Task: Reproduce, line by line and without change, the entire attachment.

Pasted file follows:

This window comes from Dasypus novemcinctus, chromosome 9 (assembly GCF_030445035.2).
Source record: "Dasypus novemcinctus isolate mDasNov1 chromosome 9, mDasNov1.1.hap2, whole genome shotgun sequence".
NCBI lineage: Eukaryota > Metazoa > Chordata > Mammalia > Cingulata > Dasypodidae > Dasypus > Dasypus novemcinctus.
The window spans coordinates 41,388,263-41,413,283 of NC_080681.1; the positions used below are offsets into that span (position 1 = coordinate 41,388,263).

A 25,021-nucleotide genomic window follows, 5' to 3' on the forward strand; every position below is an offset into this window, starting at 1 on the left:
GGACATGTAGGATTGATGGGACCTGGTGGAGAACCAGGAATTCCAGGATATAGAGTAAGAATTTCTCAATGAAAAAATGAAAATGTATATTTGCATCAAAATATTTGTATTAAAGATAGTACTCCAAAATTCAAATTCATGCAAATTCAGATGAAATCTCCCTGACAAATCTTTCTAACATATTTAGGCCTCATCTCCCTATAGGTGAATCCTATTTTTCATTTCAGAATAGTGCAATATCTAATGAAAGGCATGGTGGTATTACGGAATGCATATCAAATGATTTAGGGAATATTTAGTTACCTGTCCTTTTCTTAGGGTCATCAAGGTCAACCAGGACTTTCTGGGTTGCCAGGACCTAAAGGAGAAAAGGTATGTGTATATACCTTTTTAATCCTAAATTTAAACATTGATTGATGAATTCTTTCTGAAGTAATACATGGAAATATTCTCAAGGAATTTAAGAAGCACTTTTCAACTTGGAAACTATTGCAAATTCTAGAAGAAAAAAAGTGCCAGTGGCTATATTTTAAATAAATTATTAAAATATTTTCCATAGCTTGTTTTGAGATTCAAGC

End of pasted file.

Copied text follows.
This window comes from Dasypus novemcinctus, chromosome 9 (assembly GCF_030445035.2).
Source record: "Dasypus novemcinctus isolate mDasNov1 chromosome 9, mDasNov1.1.hap2, whole genome shotgun sequence".
NCBI lineage: Eukaryota > Metazoa > Chordata > Mammalia > Cingulata > Dasypodidae > Dasypus > Dasypus novemcinctus.
The window spans coordinates 41,388,263-41,413,283 of NC_080681.1; the positions used below are offsets into that span (position 1 = coordinate 41,388,263).

A 25,021-nucleotide genomic window follows, 5' to 3' on the forward strand; every position below is an offset into this window, starting at 1 on the left:
GGACATGTAGGATTGATGGGACCTGGTGGAGAACCAGGAATTCCAGGATATAGAGTAAGAATTTCTCAATGAAAAAATGAAAATGTATATTTGCATCAAAATATTTGTATTAAAGATAGTACTCCAAAATTCAAATTCATGCAAATTCAGATGAAATCTCCCTGACAAATCTTTCTAACATATTTAGGCCTCATCTCCCTATAGGTGAATCCTATTTTTCATTTCAGAATAGTGCAATATCTAATGAAAGGCATGGTGGTATTACGGAATGCATATCAAATGATTTAGGGAATATTTAGTTACCTGTCCTTTTCTTAGGGTCATCAAGGTCAACCAGGACTTTCTGGGTTGCCAGGACCTAAAGGAGAAAAGGTATGTGTATATACCTTTTTAATCCTAAATTTAAACATTGATTGATGAATTCTTTCTGAAGTAATACATGGAAATATTCTCAAGGAATTTAAGAAGCACTTTTCAACTTGGAAACTATTGCAAATTCTAGAAGAAAAAAAGTGCCAGTGGCTATATTTTAAATAAATTATTAAAATATTTTCCATAGCTTGTTTTGAGATTCAAGC